Viewed so literally, the Hill dictum is out of kilter with the concept of probable cause. The dictum requires interpretation to place it within the context of the State Supreme Court's discussion. An honest and strong suspicion may have its origin in one or a commbination of objects, events and circumstances. As the ‘man of ordinary care and prudence’ conducts his authorized search for the items designated in the warrant, one or several factors may arouse an honest and strong suspicion directed at previously unsuspected objects. The object may have intrinsic suspicionarousing qualities; thus, as the Warden formulation suggests, contraband automatically provides a nexus. Where the object is evidence and not contraband, it will seldom be the sole source of an honest and strong suspicion. Rather, it will have that capacity only in combination with other circumstances. The standard definition of probable cause (People v. Terry, supra) necessarily implies that all the circumstances are to be considered. It permits the officer to take cognizance of the entire situation confronting him at the time and place of the search, including not only the intrinsic qualities of the object but also the peripheral circumstances attending its discovery. The probable cause concept serves to prevent arbitrary intrusions; it does not blind the officer to suspicion-arousing activities at the time and place of the search. The figurative person of ordinary care and prudence would be a fool if he were blinded to the ambient circumstances as a permissible source of probable cause.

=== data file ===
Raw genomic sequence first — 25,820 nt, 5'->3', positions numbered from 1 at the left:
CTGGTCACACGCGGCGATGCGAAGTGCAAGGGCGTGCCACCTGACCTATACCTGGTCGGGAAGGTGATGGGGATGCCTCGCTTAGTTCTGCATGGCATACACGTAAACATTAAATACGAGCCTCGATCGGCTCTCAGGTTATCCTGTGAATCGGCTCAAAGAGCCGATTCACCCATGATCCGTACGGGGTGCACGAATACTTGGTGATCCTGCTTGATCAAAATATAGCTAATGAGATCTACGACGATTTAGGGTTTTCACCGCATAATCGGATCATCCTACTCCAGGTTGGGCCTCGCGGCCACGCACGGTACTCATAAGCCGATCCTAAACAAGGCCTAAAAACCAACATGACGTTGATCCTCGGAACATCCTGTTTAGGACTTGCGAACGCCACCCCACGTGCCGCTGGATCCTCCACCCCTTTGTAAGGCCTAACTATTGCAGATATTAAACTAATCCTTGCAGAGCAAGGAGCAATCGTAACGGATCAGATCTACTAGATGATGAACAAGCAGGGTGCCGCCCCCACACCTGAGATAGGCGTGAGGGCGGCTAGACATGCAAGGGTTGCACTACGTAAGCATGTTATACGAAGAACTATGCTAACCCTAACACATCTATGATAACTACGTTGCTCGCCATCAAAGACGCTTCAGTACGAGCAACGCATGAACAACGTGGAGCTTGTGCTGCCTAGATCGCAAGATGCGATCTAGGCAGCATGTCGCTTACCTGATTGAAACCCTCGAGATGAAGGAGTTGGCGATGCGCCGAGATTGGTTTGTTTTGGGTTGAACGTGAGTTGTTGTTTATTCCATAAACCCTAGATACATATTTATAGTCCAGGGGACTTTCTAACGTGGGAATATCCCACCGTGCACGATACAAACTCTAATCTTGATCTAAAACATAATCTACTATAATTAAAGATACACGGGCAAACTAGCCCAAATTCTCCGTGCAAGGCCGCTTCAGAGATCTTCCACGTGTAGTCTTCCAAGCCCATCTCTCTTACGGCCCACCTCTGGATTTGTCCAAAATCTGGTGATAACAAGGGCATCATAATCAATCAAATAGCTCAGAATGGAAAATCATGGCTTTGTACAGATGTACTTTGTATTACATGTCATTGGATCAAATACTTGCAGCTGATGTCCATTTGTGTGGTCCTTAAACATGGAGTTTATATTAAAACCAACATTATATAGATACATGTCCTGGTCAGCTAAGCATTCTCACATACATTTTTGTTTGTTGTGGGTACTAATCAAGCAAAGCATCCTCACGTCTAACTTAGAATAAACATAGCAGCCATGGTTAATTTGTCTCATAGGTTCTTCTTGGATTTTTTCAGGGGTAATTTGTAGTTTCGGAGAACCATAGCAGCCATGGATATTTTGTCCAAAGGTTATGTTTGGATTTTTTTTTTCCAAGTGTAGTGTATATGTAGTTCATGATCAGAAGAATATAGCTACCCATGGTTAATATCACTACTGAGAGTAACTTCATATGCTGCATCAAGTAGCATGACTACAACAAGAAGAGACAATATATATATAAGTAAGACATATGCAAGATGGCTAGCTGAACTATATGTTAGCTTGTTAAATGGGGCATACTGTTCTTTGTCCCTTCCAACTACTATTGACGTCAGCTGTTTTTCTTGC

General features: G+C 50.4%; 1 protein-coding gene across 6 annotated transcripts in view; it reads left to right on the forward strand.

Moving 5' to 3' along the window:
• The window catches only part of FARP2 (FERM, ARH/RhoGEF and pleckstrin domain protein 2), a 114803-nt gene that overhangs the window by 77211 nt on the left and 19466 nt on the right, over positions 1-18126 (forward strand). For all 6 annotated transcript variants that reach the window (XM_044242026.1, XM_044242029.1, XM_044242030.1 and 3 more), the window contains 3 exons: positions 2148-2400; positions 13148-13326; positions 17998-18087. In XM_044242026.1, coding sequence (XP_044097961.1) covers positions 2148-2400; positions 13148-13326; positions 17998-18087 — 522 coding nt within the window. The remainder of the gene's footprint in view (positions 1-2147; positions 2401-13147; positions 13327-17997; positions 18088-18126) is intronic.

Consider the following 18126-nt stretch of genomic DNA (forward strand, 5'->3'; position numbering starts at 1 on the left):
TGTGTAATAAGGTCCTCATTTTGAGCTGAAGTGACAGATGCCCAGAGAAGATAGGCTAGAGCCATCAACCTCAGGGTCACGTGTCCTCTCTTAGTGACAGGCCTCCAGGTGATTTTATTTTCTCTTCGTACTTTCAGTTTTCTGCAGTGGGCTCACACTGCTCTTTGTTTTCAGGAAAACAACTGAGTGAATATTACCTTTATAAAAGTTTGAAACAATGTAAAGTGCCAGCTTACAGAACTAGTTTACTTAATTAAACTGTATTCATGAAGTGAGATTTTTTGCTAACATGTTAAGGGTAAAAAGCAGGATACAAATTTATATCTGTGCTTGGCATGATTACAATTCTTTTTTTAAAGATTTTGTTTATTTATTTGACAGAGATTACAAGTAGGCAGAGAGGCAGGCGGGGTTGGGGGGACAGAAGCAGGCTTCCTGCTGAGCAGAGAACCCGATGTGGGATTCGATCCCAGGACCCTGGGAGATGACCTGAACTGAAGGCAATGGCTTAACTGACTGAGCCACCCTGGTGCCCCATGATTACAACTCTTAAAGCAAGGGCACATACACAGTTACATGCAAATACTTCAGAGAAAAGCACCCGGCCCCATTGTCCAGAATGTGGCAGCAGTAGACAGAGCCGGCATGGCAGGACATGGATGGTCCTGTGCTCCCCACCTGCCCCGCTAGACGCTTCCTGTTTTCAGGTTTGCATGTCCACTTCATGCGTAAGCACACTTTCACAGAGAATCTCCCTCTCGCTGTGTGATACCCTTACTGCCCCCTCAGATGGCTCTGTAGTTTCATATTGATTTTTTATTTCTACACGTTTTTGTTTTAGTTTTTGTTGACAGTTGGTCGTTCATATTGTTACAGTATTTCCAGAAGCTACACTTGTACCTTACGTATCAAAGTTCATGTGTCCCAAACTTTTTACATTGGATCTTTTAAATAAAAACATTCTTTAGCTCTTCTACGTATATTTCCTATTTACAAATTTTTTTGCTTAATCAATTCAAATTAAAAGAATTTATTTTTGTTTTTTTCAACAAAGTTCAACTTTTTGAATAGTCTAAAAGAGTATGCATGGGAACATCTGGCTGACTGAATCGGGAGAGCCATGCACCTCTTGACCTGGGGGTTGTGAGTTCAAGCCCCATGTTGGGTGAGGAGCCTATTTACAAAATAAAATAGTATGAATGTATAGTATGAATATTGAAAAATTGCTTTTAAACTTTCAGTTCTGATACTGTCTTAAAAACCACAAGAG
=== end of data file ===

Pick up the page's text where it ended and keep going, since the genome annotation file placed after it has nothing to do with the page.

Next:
When Deputy Nostrand opened the dresser drawer, he was engaged in a warrant-supported search for evidence of a specific burglary. Defendant entered the room, reached into the drawer, grabbed a book or notebook and left the room with it. According to the evidence, the officer had not picked up the book, had not examined it or recognized it as a diary. Defendant's flurry of activity might be ascribed to various motivations. A necessarily included possibility was an honest and strong suspicion that defendant feared discovery of the book or notebook because it contained or would lead to incriminating evidence concerning the very burglary which served as initial justification for the search. There was nothing arbitrary or baselessly intrusive in the officers' subsequent conduct. Rather, that conduct stemmed from an honest and strong suspicion that the book or notebook was evidence which would aid ‘in a particular apprehension or conviction.’ (Warden v. Hayden, supra.) Defendant's suspicion-arousing activity created a nexus between the seized item and the suspected burglary which had formed the original justification for the search warrant.